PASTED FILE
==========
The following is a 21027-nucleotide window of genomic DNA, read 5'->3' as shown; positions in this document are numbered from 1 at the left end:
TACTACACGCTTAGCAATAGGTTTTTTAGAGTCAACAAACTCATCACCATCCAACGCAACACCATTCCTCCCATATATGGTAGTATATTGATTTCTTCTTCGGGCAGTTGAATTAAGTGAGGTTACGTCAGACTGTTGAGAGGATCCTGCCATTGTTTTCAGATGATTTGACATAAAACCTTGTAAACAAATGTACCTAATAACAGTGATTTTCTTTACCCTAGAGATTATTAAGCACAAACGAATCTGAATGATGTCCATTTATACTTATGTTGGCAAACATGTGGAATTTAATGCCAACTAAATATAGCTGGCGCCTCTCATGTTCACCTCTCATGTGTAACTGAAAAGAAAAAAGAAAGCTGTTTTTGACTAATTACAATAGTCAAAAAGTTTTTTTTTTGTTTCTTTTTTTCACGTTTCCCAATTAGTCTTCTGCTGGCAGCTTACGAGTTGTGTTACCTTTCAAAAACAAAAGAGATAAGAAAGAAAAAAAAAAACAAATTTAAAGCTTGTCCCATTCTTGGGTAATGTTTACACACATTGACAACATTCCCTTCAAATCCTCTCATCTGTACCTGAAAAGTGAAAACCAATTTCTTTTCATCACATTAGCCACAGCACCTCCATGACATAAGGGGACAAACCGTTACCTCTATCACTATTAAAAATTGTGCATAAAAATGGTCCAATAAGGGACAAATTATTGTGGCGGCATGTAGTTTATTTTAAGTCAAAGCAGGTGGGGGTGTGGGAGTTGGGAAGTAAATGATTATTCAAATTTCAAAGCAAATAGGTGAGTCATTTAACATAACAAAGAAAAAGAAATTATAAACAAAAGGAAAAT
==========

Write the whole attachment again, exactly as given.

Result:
The following is a 21027-nucleotide window of genomic DNA, read 5'->3' as shown; positions in this document are numbered from 1 at the left end:
TACTACACGCTTAGCAATAGGTTTTTTAGAGTCAACAAACTCATCACCATCCAACGCAACACCATTCCTCCCATATATGGTAGTATATTGATTTCTTCTTCGGGCAGTTGAATTAAGTGAGGTTACGTCAGACTGTTGAGAGGATCCTGCCATTGTTTTCAGATGATTTGACATAAAACCTTGTAAACAAATGTACCTAATAACAGTGATTTTCTTTACCCTAGAGATTATTAAGCACAAACGAATCTGAATGATGTCCATTTATACTTATGTTGGCAAACATGTGGAATTTAATGCCAACTAAATATAGCTGGCGCCTCTCATGTTCACCTCTCATGTGTAACTGAAAAGAAAAAAGAAAGCTGTTTTTGACTAATTACAATAGTCAAAAAGTTTTTTTTTTGTTTCTTTTTTTCACGTTTCCCAATTAGTCTTCTGCTGGCAGCTTACGAGTTGTGTTACCTTTCAAAAACAAAAGAGATAAGAAAGAAAAAAAAAAACAAATTTAAAGCTTGTCCCATTCTTGGGTAATGTTTACACACATTGACAACATTCCCTTCAAATCCTCTCATCTGTACCTGAAAAGTGAAAACCAATTTCTTTTCATCACATTAGCCACAGCACCTCCATGACATAAGGGGACAAACCGTTACCTCTATCACTATTAAAAATTGTGCATAAAAATGGTCCAATAAGGGACAAATTATTGTGGCGGCATGTAGTTTATTTTAAGTCAAAGCAGGTGGGGGTGTGGGAGTTGGGAAGTAAATGATTATTCAAATTTCAAAGCAAATAGGTGAGTCATTTAACATAACAAAGAAAAAGAAATTATAAACAAAAGGAAAAT